A prison notice that declared the role of prison is "to teach fear" was removed at the request of home affairs minister Byron Camilleri shortly after he assumed his role last year.
The notice, signed by prison director Alex Dalli in 2018, encouraged correctional officers to teach fear, suggesting violence and crime could only be curbed with intimidation.
Dalli's authoritarian style of leadership has been heavily criticised, with his methods reportedly including a 'punishment chair' being used to restrain prisoners.
Reacting to the note, which was revealed last month, Camilleri said he took immediate action to remove it when he was appointed home affairs minister in January 2020.
“I learned of the existence of this notice in my first few days as home affairs minister, and I had taken steps to show I disagreed with the content of this notice," he said.
The minister then insisted that the notice “does not take away anything from the great work done in prison over the last few years".
“The number of rehabilitation professionals has increased and there has been a massive investment in rehabilitation,” he said.
“Not only have we been working on prisoner rehabilitation within the facility, but we have also signed an agreement with Mid-Dlam Għad-Dawl foundation to make sure the work we do extends to their families,” he added.
The foundation, which focuses on prisoner re-integration as well as providing support within the prison, has recently received €500,000 in funding, allocated with the intent of supporting families of prisoners, a spokesperson of the minister has previously said.
Camilleri also highlighted how the ministry needs to intervene in successive generations of offenders, pointing out that there were cases in which as much as five generations within the same family all served prison sentences.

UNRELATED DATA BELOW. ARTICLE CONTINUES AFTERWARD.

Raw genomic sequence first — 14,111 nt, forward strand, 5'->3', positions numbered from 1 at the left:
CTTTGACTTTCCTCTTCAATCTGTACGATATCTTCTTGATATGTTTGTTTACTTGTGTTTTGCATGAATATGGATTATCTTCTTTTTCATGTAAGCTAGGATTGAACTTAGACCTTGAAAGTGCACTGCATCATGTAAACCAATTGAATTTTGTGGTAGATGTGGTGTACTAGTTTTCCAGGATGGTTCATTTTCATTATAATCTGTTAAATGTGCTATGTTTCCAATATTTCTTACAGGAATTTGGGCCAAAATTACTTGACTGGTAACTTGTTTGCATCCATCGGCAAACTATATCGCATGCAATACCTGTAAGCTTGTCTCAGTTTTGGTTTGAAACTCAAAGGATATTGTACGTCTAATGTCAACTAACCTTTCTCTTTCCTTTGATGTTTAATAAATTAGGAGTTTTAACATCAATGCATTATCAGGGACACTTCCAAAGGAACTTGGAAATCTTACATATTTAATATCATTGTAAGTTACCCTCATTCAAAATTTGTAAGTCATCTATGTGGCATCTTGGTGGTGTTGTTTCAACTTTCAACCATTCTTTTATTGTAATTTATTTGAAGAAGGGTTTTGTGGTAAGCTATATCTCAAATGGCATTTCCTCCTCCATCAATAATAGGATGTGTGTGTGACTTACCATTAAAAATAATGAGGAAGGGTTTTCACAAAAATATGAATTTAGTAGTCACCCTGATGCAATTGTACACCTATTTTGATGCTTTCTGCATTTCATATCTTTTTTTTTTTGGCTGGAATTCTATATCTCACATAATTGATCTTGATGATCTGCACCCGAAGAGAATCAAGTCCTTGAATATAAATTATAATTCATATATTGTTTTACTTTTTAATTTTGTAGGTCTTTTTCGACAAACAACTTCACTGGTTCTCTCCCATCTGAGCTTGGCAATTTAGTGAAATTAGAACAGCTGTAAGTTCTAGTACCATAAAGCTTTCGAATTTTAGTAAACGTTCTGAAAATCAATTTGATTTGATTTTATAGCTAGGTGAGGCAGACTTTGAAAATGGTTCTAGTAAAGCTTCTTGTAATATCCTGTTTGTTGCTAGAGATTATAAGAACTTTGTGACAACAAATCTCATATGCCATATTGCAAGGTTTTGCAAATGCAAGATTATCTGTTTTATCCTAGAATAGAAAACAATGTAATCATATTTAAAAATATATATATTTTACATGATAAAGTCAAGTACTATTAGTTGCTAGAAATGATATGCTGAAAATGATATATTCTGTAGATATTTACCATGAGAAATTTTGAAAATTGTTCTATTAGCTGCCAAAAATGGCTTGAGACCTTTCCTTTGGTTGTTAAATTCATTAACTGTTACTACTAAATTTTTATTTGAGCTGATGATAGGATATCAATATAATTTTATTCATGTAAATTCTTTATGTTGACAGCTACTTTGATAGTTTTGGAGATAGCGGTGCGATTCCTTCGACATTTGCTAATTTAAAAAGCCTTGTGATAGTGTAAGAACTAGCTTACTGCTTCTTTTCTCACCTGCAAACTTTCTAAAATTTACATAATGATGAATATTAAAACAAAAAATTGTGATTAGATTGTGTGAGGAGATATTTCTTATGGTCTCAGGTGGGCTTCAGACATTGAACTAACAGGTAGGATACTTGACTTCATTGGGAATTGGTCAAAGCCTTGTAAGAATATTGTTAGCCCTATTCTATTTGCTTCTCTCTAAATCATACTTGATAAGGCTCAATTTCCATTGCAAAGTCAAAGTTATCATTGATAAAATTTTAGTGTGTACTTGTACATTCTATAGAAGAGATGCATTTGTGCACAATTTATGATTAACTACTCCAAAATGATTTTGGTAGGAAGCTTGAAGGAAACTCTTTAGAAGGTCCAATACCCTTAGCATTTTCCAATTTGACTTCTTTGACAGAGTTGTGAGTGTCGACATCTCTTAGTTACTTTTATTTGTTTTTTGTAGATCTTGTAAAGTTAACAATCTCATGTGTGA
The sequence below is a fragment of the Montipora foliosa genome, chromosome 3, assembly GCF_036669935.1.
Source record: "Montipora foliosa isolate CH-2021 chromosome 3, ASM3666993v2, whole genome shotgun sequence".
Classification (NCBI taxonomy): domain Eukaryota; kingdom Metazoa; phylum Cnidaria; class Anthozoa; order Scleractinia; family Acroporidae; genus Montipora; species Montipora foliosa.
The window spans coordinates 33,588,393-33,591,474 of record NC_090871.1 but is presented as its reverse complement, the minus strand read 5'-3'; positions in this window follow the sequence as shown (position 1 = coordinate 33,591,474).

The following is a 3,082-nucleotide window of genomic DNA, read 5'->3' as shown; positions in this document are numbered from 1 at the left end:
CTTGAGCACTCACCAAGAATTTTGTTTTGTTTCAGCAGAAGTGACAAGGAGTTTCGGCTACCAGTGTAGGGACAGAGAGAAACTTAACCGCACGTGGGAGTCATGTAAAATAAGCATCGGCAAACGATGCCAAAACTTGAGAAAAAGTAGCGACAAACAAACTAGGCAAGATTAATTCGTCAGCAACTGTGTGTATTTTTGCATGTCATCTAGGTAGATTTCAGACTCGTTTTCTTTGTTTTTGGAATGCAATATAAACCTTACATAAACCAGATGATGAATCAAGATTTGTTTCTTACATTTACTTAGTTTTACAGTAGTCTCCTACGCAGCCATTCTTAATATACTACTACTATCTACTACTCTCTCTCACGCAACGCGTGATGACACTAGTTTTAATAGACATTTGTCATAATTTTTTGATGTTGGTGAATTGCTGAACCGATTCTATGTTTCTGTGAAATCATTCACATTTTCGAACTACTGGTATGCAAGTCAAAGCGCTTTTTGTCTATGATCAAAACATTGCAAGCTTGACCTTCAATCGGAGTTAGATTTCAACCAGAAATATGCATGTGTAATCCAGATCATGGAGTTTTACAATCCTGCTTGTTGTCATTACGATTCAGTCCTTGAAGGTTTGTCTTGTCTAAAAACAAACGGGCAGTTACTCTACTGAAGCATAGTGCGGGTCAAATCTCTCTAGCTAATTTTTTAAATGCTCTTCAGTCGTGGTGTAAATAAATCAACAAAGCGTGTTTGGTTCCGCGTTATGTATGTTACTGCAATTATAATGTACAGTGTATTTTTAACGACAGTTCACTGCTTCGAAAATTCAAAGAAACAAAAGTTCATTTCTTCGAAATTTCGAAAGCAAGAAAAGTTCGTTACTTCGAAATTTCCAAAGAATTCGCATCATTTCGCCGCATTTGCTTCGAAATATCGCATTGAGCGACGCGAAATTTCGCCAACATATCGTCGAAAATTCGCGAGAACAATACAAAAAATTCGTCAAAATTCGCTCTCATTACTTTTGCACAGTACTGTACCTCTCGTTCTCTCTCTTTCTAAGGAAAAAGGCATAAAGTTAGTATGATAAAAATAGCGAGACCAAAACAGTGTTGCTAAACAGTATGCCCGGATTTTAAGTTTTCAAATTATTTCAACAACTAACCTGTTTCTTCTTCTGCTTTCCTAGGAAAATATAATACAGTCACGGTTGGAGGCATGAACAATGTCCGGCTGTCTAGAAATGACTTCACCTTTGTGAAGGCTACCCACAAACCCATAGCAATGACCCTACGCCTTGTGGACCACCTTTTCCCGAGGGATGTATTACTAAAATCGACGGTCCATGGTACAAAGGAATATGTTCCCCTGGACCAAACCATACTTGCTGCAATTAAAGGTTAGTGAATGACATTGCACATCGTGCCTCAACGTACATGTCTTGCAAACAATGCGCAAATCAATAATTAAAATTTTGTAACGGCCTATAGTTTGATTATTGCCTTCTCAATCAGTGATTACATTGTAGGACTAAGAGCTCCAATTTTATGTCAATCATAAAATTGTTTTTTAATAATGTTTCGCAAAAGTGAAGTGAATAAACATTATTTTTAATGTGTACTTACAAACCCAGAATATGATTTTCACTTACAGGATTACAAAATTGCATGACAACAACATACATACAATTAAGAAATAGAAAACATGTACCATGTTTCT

Camilleri also defended his administration’s handling of media access to the prison, stating that journalists had been allowed to visit.
“I was the first minister who approved protocols related to media presence in the prison. Prison is a place in which security must be maintained, therefore when anyone enters prison security protocols must be kept in place,” he said.
“If you want to talk to prisoners, not only can journalists do so but also every other person in this room,” Camilleri insisted when pressed to explain why access to media was only allowed under administrative supervision.
When asked about why Malta’s standing within Transparency International’s annual index has regressed to the country being labelled a "defective democracy", the minister blamed the opposition.
“Probably, the international organisations you mentioned must have learned that the opposition’s leader has tax problems, maybe it has something to do with that,” Camilleri quipped when the report was mentioned.
Independent journalism costs money. Support Times of Malta for the price of a coffee.Support Us